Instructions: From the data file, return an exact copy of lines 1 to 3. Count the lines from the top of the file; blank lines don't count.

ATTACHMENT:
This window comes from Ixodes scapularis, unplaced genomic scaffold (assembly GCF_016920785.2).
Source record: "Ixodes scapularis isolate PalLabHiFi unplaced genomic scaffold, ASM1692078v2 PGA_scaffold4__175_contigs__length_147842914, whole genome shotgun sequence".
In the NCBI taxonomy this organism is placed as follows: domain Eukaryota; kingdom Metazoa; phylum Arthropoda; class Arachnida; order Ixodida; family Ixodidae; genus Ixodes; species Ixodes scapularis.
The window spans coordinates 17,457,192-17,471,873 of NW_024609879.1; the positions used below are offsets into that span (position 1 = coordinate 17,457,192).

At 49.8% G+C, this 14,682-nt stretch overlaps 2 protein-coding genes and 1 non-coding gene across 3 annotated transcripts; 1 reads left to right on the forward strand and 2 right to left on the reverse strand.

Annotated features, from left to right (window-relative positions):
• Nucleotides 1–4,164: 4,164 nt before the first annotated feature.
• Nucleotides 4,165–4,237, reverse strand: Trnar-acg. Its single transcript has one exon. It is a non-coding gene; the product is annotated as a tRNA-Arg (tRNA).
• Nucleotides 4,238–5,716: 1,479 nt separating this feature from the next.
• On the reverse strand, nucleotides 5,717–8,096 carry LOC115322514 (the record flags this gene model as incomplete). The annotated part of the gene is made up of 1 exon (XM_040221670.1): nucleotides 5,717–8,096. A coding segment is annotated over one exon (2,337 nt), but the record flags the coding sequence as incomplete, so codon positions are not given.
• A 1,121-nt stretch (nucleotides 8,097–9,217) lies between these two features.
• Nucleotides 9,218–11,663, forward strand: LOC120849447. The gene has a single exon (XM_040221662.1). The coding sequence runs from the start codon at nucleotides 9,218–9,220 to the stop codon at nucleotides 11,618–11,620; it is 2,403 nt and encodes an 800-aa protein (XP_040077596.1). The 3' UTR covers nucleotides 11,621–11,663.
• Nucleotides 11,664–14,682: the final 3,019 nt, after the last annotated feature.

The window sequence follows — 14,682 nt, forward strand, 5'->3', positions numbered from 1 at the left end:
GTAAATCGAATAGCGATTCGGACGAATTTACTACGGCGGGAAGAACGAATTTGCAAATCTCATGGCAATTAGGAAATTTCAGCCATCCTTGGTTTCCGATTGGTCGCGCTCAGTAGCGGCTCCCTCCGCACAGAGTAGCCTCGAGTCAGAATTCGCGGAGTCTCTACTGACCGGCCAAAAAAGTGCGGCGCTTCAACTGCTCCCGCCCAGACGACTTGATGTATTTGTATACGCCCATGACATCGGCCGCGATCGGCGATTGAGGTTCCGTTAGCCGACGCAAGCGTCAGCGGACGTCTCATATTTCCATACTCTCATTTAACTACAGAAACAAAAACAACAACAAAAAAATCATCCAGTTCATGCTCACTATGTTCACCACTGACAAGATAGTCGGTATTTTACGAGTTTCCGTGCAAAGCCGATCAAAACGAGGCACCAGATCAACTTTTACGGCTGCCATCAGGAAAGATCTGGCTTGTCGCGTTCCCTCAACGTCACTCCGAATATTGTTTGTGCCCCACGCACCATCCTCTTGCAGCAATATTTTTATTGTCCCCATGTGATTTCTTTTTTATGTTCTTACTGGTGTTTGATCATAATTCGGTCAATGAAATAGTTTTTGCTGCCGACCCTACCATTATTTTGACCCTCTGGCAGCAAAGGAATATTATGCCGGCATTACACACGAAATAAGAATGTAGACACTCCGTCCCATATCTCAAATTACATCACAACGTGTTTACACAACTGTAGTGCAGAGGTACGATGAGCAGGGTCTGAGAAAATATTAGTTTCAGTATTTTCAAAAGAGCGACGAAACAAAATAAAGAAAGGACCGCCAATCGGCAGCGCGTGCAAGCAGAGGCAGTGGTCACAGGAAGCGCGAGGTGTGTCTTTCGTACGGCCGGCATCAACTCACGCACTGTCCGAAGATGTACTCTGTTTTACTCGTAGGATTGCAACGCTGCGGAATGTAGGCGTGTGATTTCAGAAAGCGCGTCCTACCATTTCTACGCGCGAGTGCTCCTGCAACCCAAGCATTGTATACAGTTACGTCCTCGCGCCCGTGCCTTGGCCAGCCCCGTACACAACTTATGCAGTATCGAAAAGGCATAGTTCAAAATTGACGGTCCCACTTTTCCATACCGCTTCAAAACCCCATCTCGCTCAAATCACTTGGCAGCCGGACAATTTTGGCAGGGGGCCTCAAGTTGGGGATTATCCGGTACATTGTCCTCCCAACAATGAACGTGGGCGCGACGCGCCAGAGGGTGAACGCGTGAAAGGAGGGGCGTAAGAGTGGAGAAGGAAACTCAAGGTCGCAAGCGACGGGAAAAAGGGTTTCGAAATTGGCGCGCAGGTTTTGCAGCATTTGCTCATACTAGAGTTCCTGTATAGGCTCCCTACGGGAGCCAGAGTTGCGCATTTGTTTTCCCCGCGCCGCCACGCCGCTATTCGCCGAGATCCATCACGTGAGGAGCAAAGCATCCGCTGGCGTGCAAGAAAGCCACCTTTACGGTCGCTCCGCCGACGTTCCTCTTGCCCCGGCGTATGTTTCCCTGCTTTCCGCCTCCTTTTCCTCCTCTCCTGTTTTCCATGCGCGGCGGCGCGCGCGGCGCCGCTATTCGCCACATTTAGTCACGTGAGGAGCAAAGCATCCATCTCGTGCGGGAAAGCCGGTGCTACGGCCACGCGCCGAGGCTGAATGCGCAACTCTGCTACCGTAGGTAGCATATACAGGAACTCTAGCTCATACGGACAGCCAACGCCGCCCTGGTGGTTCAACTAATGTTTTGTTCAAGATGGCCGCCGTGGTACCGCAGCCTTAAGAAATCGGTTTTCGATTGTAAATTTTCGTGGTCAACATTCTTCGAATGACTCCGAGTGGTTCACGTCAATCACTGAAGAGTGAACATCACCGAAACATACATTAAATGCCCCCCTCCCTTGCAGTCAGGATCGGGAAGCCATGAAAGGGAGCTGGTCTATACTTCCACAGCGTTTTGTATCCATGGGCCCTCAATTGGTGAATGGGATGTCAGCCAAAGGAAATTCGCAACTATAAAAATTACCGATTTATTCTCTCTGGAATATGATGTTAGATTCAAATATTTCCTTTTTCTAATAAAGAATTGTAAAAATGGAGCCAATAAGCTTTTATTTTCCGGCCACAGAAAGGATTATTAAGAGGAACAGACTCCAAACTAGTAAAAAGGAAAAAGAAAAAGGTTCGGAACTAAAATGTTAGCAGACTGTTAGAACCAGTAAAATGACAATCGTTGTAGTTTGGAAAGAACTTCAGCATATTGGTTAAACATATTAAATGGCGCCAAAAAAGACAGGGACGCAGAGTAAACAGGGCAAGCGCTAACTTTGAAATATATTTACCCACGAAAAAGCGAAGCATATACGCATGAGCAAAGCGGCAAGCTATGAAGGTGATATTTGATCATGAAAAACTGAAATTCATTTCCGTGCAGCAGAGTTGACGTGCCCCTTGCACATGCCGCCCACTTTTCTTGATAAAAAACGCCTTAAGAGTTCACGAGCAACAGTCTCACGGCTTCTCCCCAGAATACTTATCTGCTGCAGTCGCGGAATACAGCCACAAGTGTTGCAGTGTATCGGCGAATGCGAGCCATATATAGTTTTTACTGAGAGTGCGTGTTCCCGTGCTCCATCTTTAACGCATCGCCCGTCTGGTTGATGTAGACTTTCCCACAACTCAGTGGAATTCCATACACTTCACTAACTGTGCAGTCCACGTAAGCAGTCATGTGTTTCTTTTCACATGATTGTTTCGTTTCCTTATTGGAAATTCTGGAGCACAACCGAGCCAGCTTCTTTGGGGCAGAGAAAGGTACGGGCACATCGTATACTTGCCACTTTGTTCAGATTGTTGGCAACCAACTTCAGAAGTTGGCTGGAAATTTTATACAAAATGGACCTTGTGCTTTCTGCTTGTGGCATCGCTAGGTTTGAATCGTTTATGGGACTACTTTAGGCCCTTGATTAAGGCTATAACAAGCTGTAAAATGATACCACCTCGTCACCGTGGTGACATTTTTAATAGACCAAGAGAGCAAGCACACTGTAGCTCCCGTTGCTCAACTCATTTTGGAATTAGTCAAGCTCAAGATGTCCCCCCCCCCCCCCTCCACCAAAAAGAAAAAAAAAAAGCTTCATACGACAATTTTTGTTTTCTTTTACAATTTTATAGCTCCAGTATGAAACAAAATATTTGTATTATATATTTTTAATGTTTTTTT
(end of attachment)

This window comes from Ixodes scapularis, unplaced genomic scaffold (assembly GCF_016920785.2).
Source record: "Ixodes scapularis isolate PalLabHiFi unplaced genomic scaffold, ASM1692078v2 PGA_scaffold4__175_contigs__length_147842914, whole genome shotgun sequence".
In the NCBI taxonomy this organism is placed as follows: domain Eukaryota; kingdom Metazoa; phylum Arthropoda; class Arachnida; order Ixodida; family Ixodidae; genus Ixodes; species Ixodes scapularis.